FIVE YEARS SEPARATION (NO CONSENT) – The parties to the marriage have lived apart for a continuous period of at least five years immediately preceding the presentation of the Petition.
It is imperative for one of the five facts to be established in order for the marriage to be considered to have broken down irretrievably. The facts evidence the breakdown of the marriage (Buffery v Buffery ).
The location of where you were married does not necessarily matter and you can apply for a divorce in England & Wales if you are domiciled here or satisfy residence conditions. Please contact us to discuss your options in this regard and we shall endeavour to assist you.
Divorce the Process
Step One: Instructions are taken and the petition bundle is drafted. When this is approved and finalised, the documentation is lodged with the Court. The documentation is issued and a case number is assigned.
Step Two: The Court will then serve the documentation on the Respondent. The Respondent will then need to complete a document named the Acknowledgment of Service. This is a two-page document and must be completed by the Respondent. If the Respondent decided to defend the proceedings the matters do become more complex. If the Respondent does not defend the proceedings, their involvement is usually finished at this stage and the divorce will normally progress.
Step Three: This is known as the Decree Nisi stage. This is sometimes mistakenly believed to be the divorce. This is not correct, and that step is the Decree Absolute. There is a further application and a statement in support to be drafted. The Judge will then consider the file and consider if the legal requirements have been fulfilled. If they do not agree, they may raise further queries. If the Judge does agree, they will issue a certificate stating when the Decree Nisi shall be pronounced. This would be in a formal hearing, but the parties are not required to attend. In this hearing, the Judge will read out a list of names of all individuals who have reached Decree Nisi.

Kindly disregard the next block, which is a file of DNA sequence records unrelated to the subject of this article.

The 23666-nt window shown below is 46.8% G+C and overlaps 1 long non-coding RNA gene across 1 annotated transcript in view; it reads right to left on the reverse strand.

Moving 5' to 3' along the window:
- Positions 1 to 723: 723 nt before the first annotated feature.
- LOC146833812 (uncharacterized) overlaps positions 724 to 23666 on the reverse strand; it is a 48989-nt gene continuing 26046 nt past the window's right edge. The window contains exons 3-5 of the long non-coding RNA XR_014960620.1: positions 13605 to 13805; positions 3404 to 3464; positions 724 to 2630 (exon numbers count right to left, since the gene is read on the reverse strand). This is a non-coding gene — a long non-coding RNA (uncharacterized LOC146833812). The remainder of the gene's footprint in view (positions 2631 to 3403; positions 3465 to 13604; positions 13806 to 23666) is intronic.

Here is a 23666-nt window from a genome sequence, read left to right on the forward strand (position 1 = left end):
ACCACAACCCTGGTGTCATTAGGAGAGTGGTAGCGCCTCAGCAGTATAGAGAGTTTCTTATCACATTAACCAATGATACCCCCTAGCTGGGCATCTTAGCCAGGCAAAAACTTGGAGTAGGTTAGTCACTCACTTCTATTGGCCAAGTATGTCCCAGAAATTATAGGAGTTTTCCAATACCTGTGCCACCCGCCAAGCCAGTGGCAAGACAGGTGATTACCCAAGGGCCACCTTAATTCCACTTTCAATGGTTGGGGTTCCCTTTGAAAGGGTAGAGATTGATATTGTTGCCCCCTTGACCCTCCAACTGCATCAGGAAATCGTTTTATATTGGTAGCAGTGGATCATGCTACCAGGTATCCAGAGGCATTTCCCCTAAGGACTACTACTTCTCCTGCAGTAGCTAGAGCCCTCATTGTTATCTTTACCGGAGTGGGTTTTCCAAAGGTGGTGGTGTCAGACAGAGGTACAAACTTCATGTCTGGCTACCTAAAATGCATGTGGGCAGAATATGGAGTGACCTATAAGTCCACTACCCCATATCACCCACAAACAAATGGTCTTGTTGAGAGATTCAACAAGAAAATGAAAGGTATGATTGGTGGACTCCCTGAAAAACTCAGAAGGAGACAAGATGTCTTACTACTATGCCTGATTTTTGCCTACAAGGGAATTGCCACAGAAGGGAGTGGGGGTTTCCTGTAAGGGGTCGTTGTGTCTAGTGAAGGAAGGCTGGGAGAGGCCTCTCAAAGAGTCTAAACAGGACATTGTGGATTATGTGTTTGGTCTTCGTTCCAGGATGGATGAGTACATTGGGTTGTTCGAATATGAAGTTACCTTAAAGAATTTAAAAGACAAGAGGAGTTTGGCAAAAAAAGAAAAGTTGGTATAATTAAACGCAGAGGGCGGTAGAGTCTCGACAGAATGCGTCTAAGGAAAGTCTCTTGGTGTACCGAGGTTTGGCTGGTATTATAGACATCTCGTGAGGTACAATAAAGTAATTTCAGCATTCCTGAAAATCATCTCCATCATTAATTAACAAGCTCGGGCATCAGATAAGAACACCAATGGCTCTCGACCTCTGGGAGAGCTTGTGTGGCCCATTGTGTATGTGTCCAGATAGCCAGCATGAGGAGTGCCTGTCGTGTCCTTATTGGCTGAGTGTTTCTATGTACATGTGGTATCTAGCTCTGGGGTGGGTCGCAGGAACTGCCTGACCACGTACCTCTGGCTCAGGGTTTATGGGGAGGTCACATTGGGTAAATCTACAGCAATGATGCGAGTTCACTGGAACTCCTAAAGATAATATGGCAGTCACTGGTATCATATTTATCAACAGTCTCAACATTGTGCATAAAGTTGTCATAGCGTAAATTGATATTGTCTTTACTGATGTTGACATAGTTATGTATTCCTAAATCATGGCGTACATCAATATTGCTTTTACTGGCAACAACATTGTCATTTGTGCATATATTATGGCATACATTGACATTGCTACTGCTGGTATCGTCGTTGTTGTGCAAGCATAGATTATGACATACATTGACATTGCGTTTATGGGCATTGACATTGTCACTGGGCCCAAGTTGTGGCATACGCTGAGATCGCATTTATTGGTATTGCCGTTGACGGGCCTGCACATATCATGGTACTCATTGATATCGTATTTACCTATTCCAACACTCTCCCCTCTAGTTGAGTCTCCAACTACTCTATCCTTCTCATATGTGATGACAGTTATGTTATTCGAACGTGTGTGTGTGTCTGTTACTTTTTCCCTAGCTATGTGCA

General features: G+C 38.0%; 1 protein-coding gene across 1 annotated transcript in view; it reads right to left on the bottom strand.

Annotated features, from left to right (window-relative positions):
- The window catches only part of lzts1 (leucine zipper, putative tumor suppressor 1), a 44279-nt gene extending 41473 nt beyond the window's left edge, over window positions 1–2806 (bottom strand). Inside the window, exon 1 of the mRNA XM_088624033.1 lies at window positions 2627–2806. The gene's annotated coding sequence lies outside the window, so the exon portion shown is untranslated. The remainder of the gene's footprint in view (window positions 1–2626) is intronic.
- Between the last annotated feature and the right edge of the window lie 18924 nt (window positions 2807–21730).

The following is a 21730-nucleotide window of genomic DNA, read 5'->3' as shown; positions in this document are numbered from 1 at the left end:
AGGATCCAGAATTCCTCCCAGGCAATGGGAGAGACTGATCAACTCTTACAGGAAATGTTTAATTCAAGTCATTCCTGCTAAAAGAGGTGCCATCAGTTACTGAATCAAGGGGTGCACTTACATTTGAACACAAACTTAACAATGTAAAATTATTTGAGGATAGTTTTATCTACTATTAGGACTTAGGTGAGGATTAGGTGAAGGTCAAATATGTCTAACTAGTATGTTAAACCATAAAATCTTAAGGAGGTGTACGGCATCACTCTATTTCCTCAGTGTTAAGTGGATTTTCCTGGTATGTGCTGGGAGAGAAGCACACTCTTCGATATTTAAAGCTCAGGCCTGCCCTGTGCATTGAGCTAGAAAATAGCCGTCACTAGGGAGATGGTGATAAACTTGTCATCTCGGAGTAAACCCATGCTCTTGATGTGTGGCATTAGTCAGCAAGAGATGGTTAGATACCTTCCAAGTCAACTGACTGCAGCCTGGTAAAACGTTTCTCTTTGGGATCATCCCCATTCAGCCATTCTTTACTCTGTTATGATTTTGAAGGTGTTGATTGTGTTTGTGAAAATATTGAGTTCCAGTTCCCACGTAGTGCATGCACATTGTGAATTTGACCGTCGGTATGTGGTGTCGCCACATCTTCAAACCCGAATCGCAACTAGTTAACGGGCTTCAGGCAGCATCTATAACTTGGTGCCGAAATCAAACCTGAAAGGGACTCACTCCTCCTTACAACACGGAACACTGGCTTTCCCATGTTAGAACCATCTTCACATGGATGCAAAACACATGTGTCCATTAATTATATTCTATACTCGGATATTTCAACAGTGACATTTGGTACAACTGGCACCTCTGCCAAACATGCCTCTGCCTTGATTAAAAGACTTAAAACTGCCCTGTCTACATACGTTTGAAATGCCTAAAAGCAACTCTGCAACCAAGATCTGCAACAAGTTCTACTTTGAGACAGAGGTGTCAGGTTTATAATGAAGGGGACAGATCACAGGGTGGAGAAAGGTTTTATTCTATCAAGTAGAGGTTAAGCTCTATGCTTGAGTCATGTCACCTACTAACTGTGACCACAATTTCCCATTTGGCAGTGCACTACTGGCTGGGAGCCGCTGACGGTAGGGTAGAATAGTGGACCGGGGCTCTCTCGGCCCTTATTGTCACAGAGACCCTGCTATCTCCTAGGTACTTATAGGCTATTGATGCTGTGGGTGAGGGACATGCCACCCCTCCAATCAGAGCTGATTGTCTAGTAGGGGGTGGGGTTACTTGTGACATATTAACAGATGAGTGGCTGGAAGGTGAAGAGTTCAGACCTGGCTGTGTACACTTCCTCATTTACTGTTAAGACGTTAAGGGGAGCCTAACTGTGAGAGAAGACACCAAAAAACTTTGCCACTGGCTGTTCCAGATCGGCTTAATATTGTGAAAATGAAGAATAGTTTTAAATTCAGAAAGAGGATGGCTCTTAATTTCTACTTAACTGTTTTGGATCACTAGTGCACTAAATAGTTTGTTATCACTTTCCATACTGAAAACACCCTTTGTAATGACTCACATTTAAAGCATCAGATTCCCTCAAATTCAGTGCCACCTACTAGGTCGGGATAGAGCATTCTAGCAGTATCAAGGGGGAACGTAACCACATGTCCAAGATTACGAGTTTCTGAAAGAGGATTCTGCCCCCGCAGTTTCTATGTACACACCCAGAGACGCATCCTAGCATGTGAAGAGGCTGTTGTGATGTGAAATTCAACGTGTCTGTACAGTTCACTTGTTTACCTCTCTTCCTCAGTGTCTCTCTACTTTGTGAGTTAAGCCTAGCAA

The Court can consider financial matters and make an order at this stage regarding your financial matters. This will require separate proceedings but can be done by way of consent or through formal court proceedings.
Step Four: Upon the Decree Nisi being pronounced and granted, an application for Decree Absolute can be made. The law requires you to await a period of 6 weeks and 1 day thereafter. This will allow for any change of mind at this stage and before the marriage is dissolved. If the Decree Absolute is applied for and proceeds, this would dissolve and conclude the marriage. The parties should ensure financial matters are considered and resolved before proceeding with this course of action.
How Long Will This Process Take?
The duration of divorce proceedings, for a straightforward matter, can be anywhere between 3-6 months. This is not a guaranteed timeline and relies heavily the responses from the Respondent and the Court workload/delays.